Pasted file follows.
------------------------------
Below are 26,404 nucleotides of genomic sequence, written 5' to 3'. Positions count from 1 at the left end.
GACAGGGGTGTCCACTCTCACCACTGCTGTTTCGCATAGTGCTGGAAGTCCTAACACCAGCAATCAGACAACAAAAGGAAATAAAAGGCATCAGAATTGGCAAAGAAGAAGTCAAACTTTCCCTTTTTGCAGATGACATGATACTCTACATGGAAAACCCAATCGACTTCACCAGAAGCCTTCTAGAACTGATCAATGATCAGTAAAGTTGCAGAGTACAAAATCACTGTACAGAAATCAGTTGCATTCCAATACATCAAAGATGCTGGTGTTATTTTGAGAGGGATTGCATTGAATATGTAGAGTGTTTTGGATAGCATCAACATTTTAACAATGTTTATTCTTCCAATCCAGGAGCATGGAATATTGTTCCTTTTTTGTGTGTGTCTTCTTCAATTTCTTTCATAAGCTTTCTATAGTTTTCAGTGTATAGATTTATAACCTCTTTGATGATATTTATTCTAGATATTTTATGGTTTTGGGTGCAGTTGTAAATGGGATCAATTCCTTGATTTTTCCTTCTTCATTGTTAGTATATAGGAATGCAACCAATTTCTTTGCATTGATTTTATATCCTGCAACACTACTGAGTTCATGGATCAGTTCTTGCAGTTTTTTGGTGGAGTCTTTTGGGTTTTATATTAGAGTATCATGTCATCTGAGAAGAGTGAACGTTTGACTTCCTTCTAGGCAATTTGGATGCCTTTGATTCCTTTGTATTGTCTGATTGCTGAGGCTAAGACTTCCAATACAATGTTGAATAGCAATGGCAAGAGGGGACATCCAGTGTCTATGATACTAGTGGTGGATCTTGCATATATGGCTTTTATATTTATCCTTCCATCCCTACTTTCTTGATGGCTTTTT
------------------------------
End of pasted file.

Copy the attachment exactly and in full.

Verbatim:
Below are 26,404 nucleotides of genomic sequence, written 5' to 3'. Positions count from 1 at the left end.
GACAGGGGTGTCCACTCTCACCACTGCTGTTTCGCATAGTGCTGGAAGTCCTAACACCAGCAATCAGACAACAAAAGGAAATAAAAGGCATCAGAATTGGCAAAGAAGAAGTCAAACTTTCCCTTTTTGCAGATGACATGATACTCTACATGGAAAACCCAATCGACTTCACCAGAAGCCTTCTAGAACTGATCAATGATCAGTAAAGTTGCAGAGTACAAAATCACTGTACAGAAATCAGTTGCATTCCAATACATCAAAGATGCTGGTGTTATTTTGAGAGGGATTGCATTGAATATGTAGAGTGTTTTGGATAGCATCAACATTTTAACAATGTTTATTCTTCCAATCCAGGAGCATGGAATATTGTTCCTTTTTTGTGTGTGTCTTCTTCAATTTCTTTCATAAGCTTTCTATAGTTTTCAGTGTATAGATTTATAACCTCTTTGATGATATTTATTCTAGATATTTTATGGTTTTGGGTGCAGTTGTAAATGGGATCAATTCCTTGATTTTTCCTTCTTCATTGTTAGTATATAGGAATGCAACCAATTTCTTTGCATTGATTTTATATCCTGCAACACTACTGAGTTCATGGATCAGTTCTTGCAGTTTTTTGGTGGAGTCTTTTGGGTTTTATATTAGAGTATCATGTCATCTGAGAAGAGTGAACGTTTGACTTCCTTCTAGGCAATTTGGATGCCTTTGATTCCTTTGTATTGTCTGATTGCTGAGGCTAAGACTTCCAATACAATGTTGAATAGCAATGGCAAGAGGGGACATCCAGTGTCTATGATACTAGTGGTGGATCTTGCATATATGGCTTTTATATTTATCCTTCCATCCCTACTTTCTTGATGGCTTTTT